Source: Fortune
News
Feb. 10, 2017
A study found that the California State University system had 11,614 full-time faculty in 1973, and 12,019 in 2008. During that same time period, administrators grew from 3,800 to 12,183, ending up with more administrators than faculty. I would guess that things were not really all that lean in 1973 either. It has only gotten worse since 2008.
News
Sept. 2, 2016
Apple has quietly moved thousands of employees into a campus that is bigger than any other that the company currently has—and it's not its Cupertino, Calif. headquarters.
News
Feb. 18, 2016
In the wake of a massive acquisition binge gone wrong and a stock that’s plummeted in recent months, beleaguered clean energy company SunEdison is closing factories and cutting jobs in an attempt to right itself.
News
June 2, 2014
A notable exception to the “right place” trend is California. Criticized by some as a hostile, high-cost environment for business, California has shown a remarkable knack for coming out ahead in the race for large companies. The Golden State’s strength, it would seem, is reinvention: lowering its profile in manufacturing and financial services and strengthening its footprint in technology. No fewer than 31 of the 51 California companies on the Fortune 500 in 1995 are absent from the 2014 list. Three large defense contractors moved to other states: Lockheed Martin to Maryland, Rockwell Automation to Wisconsin, and Northrop Grumman to Virginia. California also lost a host of prominent corporate residents to mergers — among them, Pacific Telesis to AT&T (Texas), PacifiCare to UnitedHealth Group (Minnesota), and BankAmerica to the renamed Bank of America (North Carolina).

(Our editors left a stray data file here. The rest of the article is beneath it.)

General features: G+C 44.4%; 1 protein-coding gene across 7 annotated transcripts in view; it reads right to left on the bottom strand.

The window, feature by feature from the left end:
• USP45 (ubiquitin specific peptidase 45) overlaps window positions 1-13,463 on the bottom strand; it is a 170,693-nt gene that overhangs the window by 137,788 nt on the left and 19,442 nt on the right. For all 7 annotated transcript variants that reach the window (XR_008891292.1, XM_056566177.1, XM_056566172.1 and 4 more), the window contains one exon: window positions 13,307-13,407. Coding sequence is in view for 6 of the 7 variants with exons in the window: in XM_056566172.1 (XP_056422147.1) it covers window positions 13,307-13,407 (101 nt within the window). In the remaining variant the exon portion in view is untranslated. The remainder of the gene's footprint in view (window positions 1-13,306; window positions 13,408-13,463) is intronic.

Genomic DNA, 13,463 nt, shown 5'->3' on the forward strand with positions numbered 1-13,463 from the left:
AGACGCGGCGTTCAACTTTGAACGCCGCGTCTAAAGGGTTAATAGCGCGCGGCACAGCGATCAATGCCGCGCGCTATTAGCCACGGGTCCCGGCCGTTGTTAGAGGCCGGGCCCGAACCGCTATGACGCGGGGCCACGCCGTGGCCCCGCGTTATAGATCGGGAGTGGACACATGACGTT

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May 19, 2017 / Natalie Kitroeff

May 19, 2017 / Ben Leubsdorf